PMO: Gov't policy on e. J'lem unchanged

By ETGAR LEFKOVITS
May 10, 2009 21:00

Coexistence group Ir Amim claims to have details of secret plan to change landscape of contested land.

1 minute read.



PMO: Gov't policy on e. J'lem unchanged

east jerusalem 248.88. (photo credit: Ariel Jerozolimksi [file])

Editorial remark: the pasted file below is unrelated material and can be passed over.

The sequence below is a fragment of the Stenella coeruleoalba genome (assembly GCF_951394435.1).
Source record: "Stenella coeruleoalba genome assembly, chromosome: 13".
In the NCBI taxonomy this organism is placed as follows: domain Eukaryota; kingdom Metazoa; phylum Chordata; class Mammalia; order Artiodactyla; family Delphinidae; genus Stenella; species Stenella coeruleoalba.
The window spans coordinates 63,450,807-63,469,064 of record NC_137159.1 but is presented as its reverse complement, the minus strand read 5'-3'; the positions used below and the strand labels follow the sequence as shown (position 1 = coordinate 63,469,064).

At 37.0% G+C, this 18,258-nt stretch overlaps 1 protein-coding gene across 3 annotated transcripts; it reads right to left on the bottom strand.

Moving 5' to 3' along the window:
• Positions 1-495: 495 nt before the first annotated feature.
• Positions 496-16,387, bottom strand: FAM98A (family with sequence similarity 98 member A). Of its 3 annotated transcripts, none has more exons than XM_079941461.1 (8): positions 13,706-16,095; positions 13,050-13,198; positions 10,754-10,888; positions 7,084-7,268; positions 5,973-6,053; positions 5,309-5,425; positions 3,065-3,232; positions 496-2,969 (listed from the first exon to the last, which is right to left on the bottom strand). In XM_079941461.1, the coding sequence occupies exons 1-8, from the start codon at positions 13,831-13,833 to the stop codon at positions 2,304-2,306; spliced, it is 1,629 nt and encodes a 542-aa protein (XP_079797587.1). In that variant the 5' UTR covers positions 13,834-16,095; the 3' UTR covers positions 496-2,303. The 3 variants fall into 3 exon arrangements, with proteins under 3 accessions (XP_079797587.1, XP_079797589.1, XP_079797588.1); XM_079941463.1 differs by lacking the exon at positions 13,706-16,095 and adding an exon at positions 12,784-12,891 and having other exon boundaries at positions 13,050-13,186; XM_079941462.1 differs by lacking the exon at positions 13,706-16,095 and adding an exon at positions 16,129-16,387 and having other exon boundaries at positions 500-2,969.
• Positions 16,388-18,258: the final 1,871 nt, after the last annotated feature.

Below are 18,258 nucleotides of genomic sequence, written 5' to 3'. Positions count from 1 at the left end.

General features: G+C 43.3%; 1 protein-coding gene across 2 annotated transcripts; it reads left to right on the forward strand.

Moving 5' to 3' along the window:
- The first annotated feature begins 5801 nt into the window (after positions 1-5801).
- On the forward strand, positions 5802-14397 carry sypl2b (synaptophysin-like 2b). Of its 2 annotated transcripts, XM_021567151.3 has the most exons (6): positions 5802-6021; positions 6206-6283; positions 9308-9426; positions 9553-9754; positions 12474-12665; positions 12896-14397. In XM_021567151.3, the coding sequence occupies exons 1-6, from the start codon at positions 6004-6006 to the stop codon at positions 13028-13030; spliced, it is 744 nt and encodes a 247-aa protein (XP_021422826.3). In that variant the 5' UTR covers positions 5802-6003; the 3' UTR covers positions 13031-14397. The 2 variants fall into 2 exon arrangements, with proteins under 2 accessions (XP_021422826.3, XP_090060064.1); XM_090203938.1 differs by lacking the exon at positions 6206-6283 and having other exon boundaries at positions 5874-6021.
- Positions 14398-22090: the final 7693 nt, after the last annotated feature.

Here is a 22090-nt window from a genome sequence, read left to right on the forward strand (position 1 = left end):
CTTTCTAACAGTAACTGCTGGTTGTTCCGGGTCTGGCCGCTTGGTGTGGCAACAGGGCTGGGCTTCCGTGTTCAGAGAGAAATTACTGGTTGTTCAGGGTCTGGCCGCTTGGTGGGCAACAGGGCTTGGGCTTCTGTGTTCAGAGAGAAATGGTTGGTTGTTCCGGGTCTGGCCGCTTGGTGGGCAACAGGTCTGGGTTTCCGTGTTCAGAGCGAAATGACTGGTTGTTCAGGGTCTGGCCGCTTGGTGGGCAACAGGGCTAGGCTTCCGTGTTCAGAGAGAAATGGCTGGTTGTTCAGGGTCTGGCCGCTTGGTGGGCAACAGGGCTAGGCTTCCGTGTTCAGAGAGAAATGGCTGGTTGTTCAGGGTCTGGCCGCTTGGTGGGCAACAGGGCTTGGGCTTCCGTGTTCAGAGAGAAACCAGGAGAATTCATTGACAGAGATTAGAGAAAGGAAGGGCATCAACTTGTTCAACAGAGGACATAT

Longstanding Israeli government policy regarding the development of east Jerusalem remains unchanged, the Prime Minister's Office said Sunday. "The government will continue to develop Jerusalem, development that will benefit all of Jerusalem's diverse population and respect the different faiths and communities that together make Jerusalem such a special city," an official in the Prime Minister's Office said. His remarks come as two fringe groups, Peace Now and Ir Amim, have assailed continued years-old Israeli development in east Jerusalem, including tourism sites, parks and Mount of Olives cemetery renovations, which they say could thwart a future division of the city. Peace Now condemned Israeli governments for investing tens of thousands of shekels each year since 2006 in the development of the Old City and Mount of Olives. "If the implementation of this plan continues, it might turn the issue of Jerusalem, and specifically the Old City basin, into a non-solvable issue, possibly preventing the ability to reach a two state solution," Peace Now said in a report. Palestinians claim east Jerusalem as the capital of their future state. Israel differentiates between building building in east Jerusalem and the West Bank. The US administration and the international community are opposed to all Israeli construction in either area. Last week, Jerusalem Mayor Nir Barkat presented a city master plan for the next two decades which envisions the the capital becoming the greenest city in Israel, and includes affordable housing for young residents, as well the construction of thousands of new apartments for Arab resident of east Jerusalem. The plan is pending final state approval, with opponents granted 90 days to voice any objections. The grandiose plan, which was nearly a decade in planning and dates back to the administration of former Mayor Ehud Olmert, is the first municipal plan for the city in half a century.


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